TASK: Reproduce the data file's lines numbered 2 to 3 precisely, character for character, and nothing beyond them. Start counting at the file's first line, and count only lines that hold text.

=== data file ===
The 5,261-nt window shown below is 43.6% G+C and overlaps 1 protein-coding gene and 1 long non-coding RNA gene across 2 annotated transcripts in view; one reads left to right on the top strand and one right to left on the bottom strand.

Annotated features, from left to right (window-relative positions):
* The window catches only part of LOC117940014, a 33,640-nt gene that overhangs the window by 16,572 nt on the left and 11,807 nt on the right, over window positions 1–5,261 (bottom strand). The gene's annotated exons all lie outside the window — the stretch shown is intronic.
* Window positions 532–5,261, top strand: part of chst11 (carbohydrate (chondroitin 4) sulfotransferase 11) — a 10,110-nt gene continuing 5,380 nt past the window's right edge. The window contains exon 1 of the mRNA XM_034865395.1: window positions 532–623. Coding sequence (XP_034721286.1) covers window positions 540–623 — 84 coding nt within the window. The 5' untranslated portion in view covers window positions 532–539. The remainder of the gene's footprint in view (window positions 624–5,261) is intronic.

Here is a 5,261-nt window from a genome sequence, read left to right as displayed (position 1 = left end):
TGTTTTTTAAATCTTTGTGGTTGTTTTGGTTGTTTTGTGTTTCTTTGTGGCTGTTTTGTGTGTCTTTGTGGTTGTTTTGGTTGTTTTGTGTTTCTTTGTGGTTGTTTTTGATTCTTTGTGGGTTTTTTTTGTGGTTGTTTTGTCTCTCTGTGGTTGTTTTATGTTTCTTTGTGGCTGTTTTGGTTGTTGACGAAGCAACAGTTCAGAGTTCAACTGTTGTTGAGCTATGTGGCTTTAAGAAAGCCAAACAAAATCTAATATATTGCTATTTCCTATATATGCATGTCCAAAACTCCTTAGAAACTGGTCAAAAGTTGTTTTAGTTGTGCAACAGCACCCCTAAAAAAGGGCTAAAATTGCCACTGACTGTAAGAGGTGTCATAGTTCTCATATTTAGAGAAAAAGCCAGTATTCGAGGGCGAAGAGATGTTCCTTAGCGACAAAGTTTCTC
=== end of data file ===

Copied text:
Annotated features, from left to right (window-relative positions):
* The window catches only part of LOC117940014, a 33,640-nt gene that overhangs the window by 16,572 nt on the left and 11,807 nt on the right, over window positions 1–5,261 (bottom strand). The gene's annotated exons all lie outside the window — the stretch shown is intronic.